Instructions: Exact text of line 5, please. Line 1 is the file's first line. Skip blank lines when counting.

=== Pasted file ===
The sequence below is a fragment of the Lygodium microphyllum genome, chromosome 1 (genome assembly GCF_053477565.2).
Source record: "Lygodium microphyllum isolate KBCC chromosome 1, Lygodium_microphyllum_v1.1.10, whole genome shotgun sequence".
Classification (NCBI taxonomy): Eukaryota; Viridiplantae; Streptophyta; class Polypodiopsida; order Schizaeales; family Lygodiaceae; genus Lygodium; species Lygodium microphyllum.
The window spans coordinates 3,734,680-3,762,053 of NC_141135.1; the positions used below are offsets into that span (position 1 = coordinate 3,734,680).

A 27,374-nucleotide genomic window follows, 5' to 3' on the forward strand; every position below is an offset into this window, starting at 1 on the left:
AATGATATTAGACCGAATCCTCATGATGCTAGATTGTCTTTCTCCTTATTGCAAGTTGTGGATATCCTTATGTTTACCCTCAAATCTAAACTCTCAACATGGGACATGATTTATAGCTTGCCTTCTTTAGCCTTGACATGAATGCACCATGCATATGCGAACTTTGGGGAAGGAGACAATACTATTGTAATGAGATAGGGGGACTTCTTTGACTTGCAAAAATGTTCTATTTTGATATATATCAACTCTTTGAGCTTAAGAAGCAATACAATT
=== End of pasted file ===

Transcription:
A 27,374-nucleotide genomic window follows, 5' to 3' on the forward strand; every position below is an offset into this window, starting at 1 on the left: